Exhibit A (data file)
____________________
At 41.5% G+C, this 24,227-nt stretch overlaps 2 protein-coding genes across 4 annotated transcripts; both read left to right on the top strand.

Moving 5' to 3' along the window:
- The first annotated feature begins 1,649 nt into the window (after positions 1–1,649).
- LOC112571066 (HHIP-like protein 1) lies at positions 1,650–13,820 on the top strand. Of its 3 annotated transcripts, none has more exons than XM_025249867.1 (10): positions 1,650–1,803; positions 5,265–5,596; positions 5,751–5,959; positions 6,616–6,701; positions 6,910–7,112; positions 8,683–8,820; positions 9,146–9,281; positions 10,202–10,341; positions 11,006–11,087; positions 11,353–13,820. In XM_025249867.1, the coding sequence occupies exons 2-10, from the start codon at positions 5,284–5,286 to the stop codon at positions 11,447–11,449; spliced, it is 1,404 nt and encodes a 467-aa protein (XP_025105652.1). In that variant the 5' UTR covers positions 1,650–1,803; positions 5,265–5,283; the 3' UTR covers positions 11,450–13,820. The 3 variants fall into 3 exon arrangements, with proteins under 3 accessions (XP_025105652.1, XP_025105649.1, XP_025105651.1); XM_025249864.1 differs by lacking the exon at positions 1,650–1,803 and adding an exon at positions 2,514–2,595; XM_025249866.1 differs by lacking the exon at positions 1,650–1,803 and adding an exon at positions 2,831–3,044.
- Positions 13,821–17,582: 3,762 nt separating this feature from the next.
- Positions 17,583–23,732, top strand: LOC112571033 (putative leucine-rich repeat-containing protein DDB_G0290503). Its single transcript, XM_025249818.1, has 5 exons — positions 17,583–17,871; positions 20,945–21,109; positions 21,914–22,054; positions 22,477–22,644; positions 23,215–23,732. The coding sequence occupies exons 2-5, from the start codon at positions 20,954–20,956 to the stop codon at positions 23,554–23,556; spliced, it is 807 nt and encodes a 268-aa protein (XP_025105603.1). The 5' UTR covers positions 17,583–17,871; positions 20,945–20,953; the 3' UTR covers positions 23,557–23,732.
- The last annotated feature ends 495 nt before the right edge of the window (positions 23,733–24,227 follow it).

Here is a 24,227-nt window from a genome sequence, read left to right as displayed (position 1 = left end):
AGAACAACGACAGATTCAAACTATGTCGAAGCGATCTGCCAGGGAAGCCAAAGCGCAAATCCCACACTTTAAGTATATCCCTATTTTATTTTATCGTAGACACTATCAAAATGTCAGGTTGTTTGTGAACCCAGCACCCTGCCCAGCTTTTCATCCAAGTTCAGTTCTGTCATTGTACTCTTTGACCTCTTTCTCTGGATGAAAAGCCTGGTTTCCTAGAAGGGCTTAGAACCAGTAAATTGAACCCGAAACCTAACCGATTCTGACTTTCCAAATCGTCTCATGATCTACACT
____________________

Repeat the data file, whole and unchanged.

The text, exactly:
At 41.5% G+C, this 24,227-nt stretch overlaps 2 protein-coding genes across 4 annotated transcripts; both read left to right on the top strand.

Moving 5' to 3' along the window:
- The first annotated feature begins 1,649 nt into the window (after positions 1–1,649).
- LOC112571066 (HHIP-like protein 1) lies at positions 1,650–13,820 on the top strand. Of its 3 annotated transcripts, none has more exons than XM_025249867.1 (10): positions 1,650–1,803; positions 5,265–5,596; positions 5,751–5,959; positions 6,616–6,701; positions 6,910–7,112; positions 8,683–8,820; positions 9,146–9,281; positions 10,202–10,341; positions 11,006–11,087; positions 11,353–13,820. In XM_025249867.1, the coding sequence occupies exons 2-10, from the start codon at positions 5,284–5,286 to the stop codon at positions 11,447–11,449; spliced, it is 1,404 nt and encodes a 467-aa protein (XP_025105652.1). In that variant the 5' UTR covers positions 1,650–1,803; positions 5,265–5,283; the 3' UTR covers positions 11,450–13,820. The 3 variants fall into 3 exon arrangements, with proteins under 3 accessions (XP_025105652.1, XP_025105649.1, XP_025105651.1); XM_025249864.1 differs by lacking the exon at positions 1,650–1,803 and adding an exon at positions 2,514–2,595; XM_025249866.1 differs by lacking the exon at positions 1,650–1,803 and adding an exon at positions 2,831–3,044.
- Positions 13,821–17,582: 3,762 nt separating this feature from the next.
- Positions 17,583–23,732, top strand: LOC112571033 (putative leucine-rich repeat-containing protein DDB_G0290503). Its single transcript, XM_025249818.1, has 5 exons — positions 17,583–17,871; positions 20,945–21,109; positions 21,914–22,054; positions 22,477–22,644; positions 23,215–23,732. The coding sequence occupies exons 2-5, from the start codon at positions 20,954–20,956 to the stop codon at positions 23,554–23,556; spliced, it is 807 nt and encodes a 268-aa protein (XP_025105603.1). The 5' UTR covers positions 17,583–17,871; positions 20,945–20,953; the 3' UTR covers positions 23,557–23,732.
- The last annotated feature ends 495 nt before the right edge of the window (positions 23,733–24,227 follow it).

Here is a 24,227-nt window from a genome sequence, read left to right as displayed (position 1 = left end):
AGAACAACGACAGATTCAAACTATGTCGAAGCGATCTGCCAGGGAAGCCAAAGCGCAAATCCCACACTTTAAGTATATCCCTATTTTATTTTATCGTAGACACTATCAAAATGTCAGGTTGTTTGTGAACCCAGCACCCTGCCCAGCTTTTCATCCAAGTTCAGTTCTGTCATTGTACTCTTTGACCTCTTTCTCTGGATGAAAAGCCTGGTTTCCTAGAAGGGCTTAGAACCAGTAAATTGAACCCGAAACCTAACCGATTCTGACTTTCCAAATCGTCTCATGATCTACACT